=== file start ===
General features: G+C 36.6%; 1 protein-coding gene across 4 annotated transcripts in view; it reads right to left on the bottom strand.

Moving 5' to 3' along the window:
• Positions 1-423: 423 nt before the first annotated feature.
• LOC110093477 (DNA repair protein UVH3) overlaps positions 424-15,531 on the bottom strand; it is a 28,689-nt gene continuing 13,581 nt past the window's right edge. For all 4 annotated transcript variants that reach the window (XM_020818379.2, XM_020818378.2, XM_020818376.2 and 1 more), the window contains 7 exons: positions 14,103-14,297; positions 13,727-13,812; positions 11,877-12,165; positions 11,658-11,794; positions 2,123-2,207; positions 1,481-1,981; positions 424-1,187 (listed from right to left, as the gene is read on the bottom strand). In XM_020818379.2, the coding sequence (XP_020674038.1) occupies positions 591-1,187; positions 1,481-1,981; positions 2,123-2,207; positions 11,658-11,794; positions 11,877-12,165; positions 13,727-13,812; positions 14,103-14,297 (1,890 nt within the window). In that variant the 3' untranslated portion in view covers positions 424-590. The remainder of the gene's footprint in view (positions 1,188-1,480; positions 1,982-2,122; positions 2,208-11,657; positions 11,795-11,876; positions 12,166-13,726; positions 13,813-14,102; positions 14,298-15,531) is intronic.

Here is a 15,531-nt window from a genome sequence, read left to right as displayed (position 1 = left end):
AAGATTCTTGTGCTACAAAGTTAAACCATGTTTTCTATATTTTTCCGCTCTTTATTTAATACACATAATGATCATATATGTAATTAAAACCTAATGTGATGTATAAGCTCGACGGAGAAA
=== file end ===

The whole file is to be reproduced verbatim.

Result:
General features: G+C 36.6%; 1 protein-coding gene across 4 annotated transcripts in view; it reads right to left on the bottom strand.

Moving 5' to 3' along the window:
• Positions 1-423: 423 nt before the first annotated feature.
• LOC110093477 (DNA repair protein UVH3) overlaps positions 424-15,531 on the bottom strand; it is a 28,689-nt gene continuing 13,581 nt past the window's right edge. For all 4 annotated transcript variants that reach the window (XM_020818379.2, XM_020818378.2, XM_020818376.2 and 1 more), the window contains 7 exons: positions 14,103-14,297; positions 13,727-13,812; positions 11,877-12,165; positions 11,658-11,794; positions 2,123-2,207; positions 1,481-1,981; positions 424-1,187 (listed from right to left, as the gene is read on the bottom strand). In XM_020818379.2, the coding sequence (XP_020674038.1) occupies positions 591-1,187; positions 1,481-1,981; positions 2,123-2,207; positions 11,658-11,794; positions 11,877-12,165; positions 13,727-13,812; positions 14,103-14,297 (1,890 nt within the window). In that variant the 3' untranslated portion in view covers positions 424-590. The remainder of the gene's footprint in view (positions 1,188-1,480; positions 1,982-2,122; positions 2,208-11,657; positions 11,795-11,876; positions 12,166-13,726; positions 13,813-14,102; positions 14,298-15,531) is intronic.

Here is a 15,531-nt window from a genome sequence, read left to right as displayed (position 1 = left end):
AAGATTCTTGTGCTACAAAGTTAAACCATGTTTTCTATATTTTTCCGCTCTTTATTTAATACACATAATGATCATATATGTAATTAAAACCTAATGTGATGTATAAGCTCGACGGAGAAA